D-backs' Top 5 right fielders: Gilbert's take

May 12th, 2020

No one loves a good debate quite like baseball fans, and with that in mind, we asked each of our beat reporters to rank the top five players by position in the history of their franchise, based on their career while playing for that club. These rankings are for fun and debate purposes only. If you don’t agree with the order, participate in the Twitter poll.

Here is Steve Gilbert’s ranking of the top five right fielders in D-backs history.

1. Justin Upton, 2007-12
Key fact: Upton finished fourth in the National League MVP voting in 2011.

was the No. 1 overall pick in the 2005 Draft out of high school, and therefore the expectations on him were immense from the start. A shortstop in high school, he transitioned to center field in the Minors in 2006. After spending that year in the Class A Midwest League, he started 2007 in the Class A Advanced Cal League, moved to Double-A and eventually to the big leagues, where he became the starting right fielder on a team that won the NL West and advanced to the NL Championship Series.

Over the next three years, Upton was bothered by nagging injuries, but when he played, he put up good numbers, slashing .277/.359/.482.

D-backs All-Time Team: CF | LF | SS | 3B | 2B | 1B | C

Upton’s big breakout came in 2011, when he played in 159 games and led the D-backs to another division title. Upton hit 31 homers that year and slashed .289/.369/.529 while compiling an OPS+ of 141.

Although Upton finished fourth in the MVP voting that year and had another outstanding season in 2012, D-backs general manager Kevin Towers made the controversial decision to trade Upton before the ’13 season to the Braves for a package that was highlighted by Martin Prado. Shortstop Nick Ahmed still remains from that trade, but it was a deal that was widely panned when it happened. That view hasn’t improved with time.

2. Gerardo Parra, 2009-14
Key fact: Parra won a pair of NL Gold Gloves in 2011 and ’13.

Known by his teammates as “G,” was signed by the D-backs out of Venezuela in 2004 at 17 and made his big league debut with them May 13, 2009. Parra had boundless energy and enthusiasm.

Parra was an outstanding defender for the D-backs. He possessed a cannon for an arm, almost daring runners to try to take an extra base on him. Manager Kirk Gibson gave Parra credit for improving the defense of his teammates, who began to emulate Parra’s use of a tiny glove for pregame defensive drills.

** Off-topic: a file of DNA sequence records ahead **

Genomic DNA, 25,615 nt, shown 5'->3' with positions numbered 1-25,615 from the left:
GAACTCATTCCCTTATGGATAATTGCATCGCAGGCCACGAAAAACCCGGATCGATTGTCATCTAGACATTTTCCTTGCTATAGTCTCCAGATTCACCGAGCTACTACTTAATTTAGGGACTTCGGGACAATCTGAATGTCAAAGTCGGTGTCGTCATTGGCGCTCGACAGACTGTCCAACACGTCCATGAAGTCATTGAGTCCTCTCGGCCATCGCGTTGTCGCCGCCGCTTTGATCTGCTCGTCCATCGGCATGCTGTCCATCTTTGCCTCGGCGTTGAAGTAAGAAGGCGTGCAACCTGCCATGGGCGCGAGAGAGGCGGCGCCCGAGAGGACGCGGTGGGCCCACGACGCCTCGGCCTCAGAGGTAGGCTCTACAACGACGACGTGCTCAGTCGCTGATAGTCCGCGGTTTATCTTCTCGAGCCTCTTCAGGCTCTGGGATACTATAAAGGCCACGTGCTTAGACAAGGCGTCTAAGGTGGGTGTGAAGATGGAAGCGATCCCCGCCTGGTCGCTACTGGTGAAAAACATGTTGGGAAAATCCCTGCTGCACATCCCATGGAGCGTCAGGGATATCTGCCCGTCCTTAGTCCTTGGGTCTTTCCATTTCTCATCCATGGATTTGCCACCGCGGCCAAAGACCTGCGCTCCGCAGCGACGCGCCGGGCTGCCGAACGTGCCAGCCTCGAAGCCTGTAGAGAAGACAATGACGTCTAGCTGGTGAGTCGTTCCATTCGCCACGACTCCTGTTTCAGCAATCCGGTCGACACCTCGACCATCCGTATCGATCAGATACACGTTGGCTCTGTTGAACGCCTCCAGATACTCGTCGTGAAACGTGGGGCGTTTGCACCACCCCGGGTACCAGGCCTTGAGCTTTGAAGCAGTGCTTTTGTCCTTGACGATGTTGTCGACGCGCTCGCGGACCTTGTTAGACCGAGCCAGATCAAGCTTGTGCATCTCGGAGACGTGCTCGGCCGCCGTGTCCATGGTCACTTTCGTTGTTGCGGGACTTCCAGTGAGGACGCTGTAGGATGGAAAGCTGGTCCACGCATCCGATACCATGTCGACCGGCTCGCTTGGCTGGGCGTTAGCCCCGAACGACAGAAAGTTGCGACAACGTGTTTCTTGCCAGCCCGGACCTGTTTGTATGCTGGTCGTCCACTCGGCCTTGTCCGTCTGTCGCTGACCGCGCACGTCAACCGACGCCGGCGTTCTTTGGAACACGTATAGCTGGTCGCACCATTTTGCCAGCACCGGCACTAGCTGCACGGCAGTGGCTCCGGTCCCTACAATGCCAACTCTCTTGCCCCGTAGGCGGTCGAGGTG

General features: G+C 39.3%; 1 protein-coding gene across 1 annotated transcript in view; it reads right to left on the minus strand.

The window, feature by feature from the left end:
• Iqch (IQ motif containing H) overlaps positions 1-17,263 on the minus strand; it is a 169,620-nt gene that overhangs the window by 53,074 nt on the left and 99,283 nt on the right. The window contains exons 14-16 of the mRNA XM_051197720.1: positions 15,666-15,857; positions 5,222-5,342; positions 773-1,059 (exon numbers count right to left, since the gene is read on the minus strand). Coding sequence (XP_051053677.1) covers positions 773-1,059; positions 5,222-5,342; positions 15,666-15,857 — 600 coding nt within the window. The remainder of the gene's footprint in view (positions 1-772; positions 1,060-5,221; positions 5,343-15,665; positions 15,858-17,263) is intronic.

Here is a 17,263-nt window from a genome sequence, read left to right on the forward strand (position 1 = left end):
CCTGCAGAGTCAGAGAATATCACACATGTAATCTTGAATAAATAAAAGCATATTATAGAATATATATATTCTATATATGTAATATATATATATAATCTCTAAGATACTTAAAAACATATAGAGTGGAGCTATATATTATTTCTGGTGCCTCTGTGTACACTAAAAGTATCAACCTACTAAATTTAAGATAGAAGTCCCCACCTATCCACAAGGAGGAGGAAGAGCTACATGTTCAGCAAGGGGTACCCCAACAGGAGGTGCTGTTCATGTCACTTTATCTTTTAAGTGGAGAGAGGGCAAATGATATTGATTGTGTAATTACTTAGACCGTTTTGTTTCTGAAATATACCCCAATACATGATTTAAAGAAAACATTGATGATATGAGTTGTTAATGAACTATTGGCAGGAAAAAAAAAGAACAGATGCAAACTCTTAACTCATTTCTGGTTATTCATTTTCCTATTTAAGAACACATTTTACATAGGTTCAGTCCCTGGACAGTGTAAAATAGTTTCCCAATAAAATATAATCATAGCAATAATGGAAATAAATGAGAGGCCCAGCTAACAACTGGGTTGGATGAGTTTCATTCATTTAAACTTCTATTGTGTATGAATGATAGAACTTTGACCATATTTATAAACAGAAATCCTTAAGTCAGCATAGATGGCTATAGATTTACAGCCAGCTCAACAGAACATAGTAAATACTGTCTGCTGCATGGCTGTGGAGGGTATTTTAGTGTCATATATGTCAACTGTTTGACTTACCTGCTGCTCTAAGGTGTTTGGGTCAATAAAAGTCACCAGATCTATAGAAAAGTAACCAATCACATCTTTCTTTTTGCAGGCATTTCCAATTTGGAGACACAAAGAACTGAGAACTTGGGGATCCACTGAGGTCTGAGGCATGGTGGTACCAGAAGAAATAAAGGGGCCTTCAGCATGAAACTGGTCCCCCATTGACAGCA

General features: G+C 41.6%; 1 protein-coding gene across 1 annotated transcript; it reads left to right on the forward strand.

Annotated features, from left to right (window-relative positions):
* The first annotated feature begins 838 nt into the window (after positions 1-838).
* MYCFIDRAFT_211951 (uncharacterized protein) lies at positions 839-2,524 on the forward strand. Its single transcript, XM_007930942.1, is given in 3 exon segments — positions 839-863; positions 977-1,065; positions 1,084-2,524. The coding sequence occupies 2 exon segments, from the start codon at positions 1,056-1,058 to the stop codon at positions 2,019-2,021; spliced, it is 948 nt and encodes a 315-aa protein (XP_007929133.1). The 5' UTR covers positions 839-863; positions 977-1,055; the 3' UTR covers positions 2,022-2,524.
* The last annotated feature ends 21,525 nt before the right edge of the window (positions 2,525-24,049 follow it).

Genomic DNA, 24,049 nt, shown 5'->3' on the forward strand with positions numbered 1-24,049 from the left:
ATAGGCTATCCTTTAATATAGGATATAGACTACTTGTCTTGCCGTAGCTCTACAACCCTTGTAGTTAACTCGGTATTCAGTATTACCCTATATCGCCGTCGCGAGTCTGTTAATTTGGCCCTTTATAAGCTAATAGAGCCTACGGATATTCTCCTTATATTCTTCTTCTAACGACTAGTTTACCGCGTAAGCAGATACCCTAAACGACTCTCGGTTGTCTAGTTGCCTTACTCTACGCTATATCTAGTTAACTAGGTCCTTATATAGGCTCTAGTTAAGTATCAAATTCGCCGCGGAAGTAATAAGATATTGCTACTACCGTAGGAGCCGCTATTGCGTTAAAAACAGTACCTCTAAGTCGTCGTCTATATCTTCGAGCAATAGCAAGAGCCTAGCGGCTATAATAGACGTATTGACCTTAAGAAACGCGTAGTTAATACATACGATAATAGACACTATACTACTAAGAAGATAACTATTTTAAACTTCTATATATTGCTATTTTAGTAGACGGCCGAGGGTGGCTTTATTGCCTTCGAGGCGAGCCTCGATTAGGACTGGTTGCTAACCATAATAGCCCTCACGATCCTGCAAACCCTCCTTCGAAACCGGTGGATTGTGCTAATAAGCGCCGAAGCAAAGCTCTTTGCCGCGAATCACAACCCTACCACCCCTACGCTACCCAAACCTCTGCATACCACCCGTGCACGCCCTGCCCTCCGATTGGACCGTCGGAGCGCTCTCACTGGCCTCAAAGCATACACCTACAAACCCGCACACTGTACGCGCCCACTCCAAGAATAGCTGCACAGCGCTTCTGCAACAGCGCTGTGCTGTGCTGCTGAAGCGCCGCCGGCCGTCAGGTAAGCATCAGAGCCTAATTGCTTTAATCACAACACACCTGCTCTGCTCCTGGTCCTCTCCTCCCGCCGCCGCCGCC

Heading into the 2011 season, the plan was for Parra to be the team’s fourth outfielder, but he quickly worked his way into the starting lineup and had an OPS+ of 113 for the NL West champs. In ’12, it was much the same as Towers signed free-agent outfielder Jason Kubel to take Parra’s starting spot. Parra, however, found a way back to the starting role.

3. Reggie Sanders, 2001
Key fact: Sanders was a significant contributor on the 2001 World Series champions.

’ stay in Arizona was not long, but he certainly made an impact. Signed to a one-year, $1.5 million contract, he left via free agency right after the D-backs won the World Series. With a rare combination of speed and power, Sanders hit a career-high 33 homers while stealing 14 bases and playing solid defense for the champs.

In the 2001 NL Division Series against the Cardinals, Sanders slashed .357/.471/.643 as the D-backs won in five games. Sanders also played well in the World Series, hitting .304.

4. J.D. Martinez, 2017
Key fact: His acquisition is regarded as GM Mike Hazen’s best move.

If Sanders’ time in Arizona was short, ’s was downright brief, but oh so memorable. Acquired from the Tigers a week after the All-Star break in exchange for a trio of Minor Leaguers, only one of which (Dawel Lugo) has reached the Majors, Martinez made his presence felt by hitting 29 homers in just 257 plate appearances.

Martinez’s most memorable game with the D-backs came when he hit four homers against the Dodgers on Sept. 4 at Los Angeles.

Martinez became a free agent in the offseason, and the D-backs negotiated with him right up until he signed a deal with the Red Sox after Spring Training camps had opened.

5. Danny Bautista, 2000-04
Key fact: Bautista got the starting nod over Sanders in Game 7 of the 2001 World Series.

was acquired from the Marlins on June 9, 2000, in exchange for Andy Fox, and Bautista slashed .317/.366/.511 the rest of that season for the D-backs, who came up short in their bid for a playoff spot.

The next season, with Sanders in the fold, Bautista was limited to 239 plate appearances, but he managed to hit .302. And he saved his biggest contribution for the postseason.

Bautista hit .583 (7-for-12) in the World Series and contributed an RBI double off Roger Clemens in Game 7, which the D-backs won 3-2 on a Luis Gonzalez walk-off single.